There are few things in my life that truly interest me. One of them is good writing. I strive for that every time I sit at my laptop; and love, love, love to see words on paper. Especially when it comes to writing horror, “they won’t stay dead” short stories and novels.
Why Does This Matter?
Because there are so many genres in writing, I thought it would be interesting to take a look at some of them in separate blog posts. I’ve already talked about My Favorite Books of All Time and What’s Down the Dark Hall, so now let’s move on to the truly scary.
“The three types of terror: The Gross-out: the sight of a severed head tumbling down a flight of stairs, it’s when the lights go out and something green and slimy splatters against your arm. The Horror: the unnatural, spiders the size of bears, the dead waking up and walking around, it’s when the lights go out and something with claws grabs you by the arm. And the last and worse one: Terror, when you come home and notice everything you own had been taken away and replaced by an exact substitute. It’s when the lights go out and you feel something behind you, you hear it, you feel its breath against your ear, but when you turn around, there’s nothing there …” — Stephen King. From http://www.writersdigest.com/editor-blogs/there-are-no-rules/the-horror-genre-on-writing-horror-and-avoiding-cliches
Now, that we are getting into the Season of ghouls, witches and ghosts, I thought it would be fun to see how best to WRITE HORROR.
Because there is a RIGHT way to write horror, and then, there’s crap.
Have you seen the movie Night of The Living Dead? The original, now, not any phony re-make, but the heart-pounding, creepy, one-of-a-kind beginning to a movie that will have you jumping, literally, out of your seat?!
If not, then go here:
It may look cheesy, but you’ll be hiding in 5 minutes, I guarantee!
Isn’t THAT the way you want to scare people?! You better believe it. Good horror writing will do that to you.
Books like Dracula, Salem’s Lot, Ghost Story, Rosemary’s Baby, The Haunting of Hill House, House of Leaves and The Shining. We’ve all heard of these, because they were THAT good.
Movies such as The Exorcist, The Haunting, Halloween, Psycho, The Silence of the Lambs, Alien, The Sixth Sense, and on and on into the dark night.
Do you want to write like this!?
Come along, then, as we explore how to write horror. Spooky, scary, frightening as all get-out, horror. Something NOT to keep you in your seat.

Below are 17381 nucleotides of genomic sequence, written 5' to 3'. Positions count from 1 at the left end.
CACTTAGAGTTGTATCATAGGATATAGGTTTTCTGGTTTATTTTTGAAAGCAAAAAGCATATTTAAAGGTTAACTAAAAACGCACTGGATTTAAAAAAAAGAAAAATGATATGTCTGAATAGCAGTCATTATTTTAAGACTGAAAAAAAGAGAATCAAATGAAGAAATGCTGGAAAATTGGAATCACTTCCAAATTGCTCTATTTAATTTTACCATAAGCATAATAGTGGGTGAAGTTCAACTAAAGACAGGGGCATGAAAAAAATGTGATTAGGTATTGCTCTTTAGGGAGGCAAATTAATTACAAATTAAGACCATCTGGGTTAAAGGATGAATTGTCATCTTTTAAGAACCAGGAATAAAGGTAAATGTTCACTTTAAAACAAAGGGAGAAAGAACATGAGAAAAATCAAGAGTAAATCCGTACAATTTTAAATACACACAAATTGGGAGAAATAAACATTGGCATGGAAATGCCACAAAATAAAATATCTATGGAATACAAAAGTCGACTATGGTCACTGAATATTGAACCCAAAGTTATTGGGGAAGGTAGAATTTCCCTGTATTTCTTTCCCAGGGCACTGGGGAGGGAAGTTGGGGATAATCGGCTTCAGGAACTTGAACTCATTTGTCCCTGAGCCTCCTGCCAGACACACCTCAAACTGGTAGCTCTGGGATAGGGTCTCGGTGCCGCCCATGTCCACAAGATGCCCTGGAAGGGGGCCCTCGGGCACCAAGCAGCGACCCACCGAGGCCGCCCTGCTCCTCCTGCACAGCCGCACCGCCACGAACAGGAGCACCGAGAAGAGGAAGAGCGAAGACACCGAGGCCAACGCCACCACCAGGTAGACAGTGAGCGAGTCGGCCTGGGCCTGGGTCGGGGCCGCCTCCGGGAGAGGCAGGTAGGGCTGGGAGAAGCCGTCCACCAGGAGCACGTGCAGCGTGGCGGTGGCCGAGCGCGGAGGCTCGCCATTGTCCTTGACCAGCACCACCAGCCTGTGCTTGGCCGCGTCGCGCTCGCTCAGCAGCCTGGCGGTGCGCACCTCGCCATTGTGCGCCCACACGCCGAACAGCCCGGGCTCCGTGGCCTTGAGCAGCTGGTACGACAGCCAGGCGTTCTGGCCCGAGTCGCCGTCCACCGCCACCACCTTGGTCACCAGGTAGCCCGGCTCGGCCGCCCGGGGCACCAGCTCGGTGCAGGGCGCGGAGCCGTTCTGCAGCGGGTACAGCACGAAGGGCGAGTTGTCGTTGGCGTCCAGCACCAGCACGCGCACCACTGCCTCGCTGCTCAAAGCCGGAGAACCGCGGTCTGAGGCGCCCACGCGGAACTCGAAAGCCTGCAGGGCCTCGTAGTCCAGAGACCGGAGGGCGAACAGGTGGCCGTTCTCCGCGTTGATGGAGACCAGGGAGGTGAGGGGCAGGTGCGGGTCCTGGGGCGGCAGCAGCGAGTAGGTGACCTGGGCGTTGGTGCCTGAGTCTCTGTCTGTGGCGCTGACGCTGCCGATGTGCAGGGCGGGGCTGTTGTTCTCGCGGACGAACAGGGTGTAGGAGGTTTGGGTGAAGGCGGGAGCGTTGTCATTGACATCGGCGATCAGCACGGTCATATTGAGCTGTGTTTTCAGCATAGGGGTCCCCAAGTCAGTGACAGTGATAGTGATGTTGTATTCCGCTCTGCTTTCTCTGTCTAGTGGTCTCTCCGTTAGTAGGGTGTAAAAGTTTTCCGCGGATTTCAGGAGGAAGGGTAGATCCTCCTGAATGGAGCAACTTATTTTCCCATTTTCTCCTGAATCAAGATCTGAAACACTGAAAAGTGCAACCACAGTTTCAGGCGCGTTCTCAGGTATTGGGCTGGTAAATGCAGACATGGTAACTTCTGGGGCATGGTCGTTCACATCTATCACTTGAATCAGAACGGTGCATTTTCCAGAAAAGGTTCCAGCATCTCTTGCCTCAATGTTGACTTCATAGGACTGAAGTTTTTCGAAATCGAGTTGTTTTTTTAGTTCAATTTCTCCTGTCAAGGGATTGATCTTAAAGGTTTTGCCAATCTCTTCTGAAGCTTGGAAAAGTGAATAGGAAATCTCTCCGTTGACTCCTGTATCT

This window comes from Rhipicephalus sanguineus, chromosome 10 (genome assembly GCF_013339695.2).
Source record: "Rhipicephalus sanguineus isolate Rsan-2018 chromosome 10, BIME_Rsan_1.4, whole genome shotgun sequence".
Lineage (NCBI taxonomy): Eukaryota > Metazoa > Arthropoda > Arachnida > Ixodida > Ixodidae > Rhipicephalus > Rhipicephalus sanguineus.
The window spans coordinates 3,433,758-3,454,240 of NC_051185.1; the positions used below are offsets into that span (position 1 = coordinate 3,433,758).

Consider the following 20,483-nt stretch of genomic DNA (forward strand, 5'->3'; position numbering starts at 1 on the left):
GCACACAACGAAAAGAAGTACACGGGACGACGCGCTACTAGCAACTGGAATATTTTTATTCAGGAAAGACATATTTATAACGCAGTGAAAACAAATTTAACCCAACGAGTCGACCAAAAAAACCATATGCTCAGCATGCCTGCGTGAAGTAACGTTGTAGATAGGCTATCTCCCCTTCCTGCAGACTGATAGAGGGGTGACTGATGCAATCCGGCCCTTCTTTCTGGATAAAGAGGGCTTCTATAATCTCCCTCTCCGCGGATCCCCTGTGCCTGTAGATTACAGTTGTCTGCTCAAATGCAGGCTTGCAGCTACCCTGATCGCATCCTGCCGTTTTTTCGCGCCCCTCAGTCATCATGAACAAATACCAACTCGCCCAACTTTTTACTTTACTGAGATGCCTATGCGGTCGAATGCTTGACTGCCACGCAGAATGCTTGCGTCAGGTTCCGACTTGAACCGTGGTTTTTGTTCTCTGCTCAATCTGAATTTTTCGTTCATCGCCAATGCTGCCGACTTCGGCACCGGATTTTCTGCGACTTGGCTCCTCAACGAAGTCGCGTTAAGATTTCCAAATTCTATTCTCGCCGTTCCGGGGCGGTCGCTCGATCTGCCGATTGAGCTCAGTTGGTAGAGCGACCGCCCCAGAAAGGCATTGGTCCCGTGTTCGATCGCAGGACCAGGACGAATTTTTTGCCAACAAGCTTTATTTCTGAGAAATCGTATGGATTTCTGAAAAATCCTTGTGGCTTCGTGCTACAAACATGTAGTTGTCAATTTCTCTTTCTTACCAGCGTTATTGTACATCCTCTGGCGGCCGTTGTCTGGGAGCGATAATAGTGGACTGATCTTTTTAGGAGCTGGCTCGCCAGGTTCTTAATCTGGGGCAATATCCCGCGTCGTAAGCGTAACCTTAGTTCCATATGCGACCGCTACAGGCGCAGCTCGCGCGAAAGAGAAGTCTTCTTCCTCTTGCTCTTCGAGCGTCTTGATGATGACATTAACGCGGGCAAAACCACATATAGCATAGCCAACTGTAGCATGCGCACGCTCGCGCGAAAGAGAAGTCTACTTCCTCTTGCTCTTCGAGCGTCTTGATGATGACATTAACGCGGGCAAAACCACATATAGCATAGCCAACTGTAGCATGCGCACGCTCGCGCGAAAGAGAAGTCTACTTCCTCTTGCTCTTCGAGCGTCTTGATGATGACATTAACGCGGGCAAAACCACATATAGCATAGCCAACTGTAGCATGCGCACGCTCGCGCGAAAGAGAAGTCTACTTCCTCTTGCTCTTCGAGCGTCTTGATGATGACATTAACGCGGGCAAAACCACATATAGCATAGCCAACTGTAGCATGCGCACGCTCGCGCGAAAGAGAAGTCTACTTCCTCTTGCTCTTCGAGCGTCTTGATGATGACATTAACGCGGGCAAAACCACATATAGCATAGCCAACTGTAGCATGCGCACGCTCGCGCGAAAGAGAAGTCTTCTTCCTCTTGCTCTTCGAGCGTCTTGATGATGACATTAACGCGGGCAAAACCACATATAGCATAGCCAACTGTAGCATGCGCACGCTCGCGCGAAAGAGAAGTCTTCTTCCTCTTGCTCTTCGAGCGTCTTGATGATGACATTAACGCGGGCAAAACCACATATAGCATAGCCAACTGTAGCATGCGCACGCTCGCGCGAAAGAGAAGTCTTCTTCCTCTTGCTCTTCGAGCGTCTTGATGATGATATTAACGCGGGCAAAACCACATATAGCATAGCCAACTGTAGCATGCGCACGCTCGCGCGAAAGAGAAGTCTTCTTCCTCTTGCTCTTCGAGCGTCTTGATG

First, write for your audience.
Write what scares YOU. But make it good, really good, for your reader. That is the cardinal rule of ANY writing, but especially when delving into areas like horror or mystery. Because you can get caught up in a storyline that will feel like it’s been done before.
Done to death.
And it probably has been. There is always a new twist on an old story. So, find it, use it, and write it. But do it well!
Second, get them scared from the first paragraph.
Now, not every story does this and they still manage to be a blockbuster hit, but you have to include some degree of creepy right from the start. Or it won’t work.
Or you will see spooky integrated into the first scene if you’re watching a movie or TV. Whether you use scary, creepy, out-of-this-world, zombies, vampires, aliens, green slime, monsters, haunted houses, castles, psychopaths, serial killers, animals, crazed children, or any other device you can think up, stick with what you start with and never veer from that.
Third, write about things that scare you.
Dark rooms, elevators, dingy basements, a haunted house, walking alone after dark, lightning, being home alone. Or try a twist on a successful theme; such as vampires found in the school locker-room or a statue you buy while vacationing in Mexico.
Use a specific fear. We all have them. All you need do is to apply that fear in a brand new way. Sounds easy, but it takes some doing. And, don’t forget EVERYONE is afraid of the dark. There’s a start!
What makes you nervous? For me, it’s riding in a elevator alone. I never do it. And I’ll wait and wait for someone to come along until I get in. Maybe, it’s a fear of being mugged. I’ve had that happen too; and it’s terrifying. EVERY parking lot I walk in, even in the noonday sun, I’m always watching for something.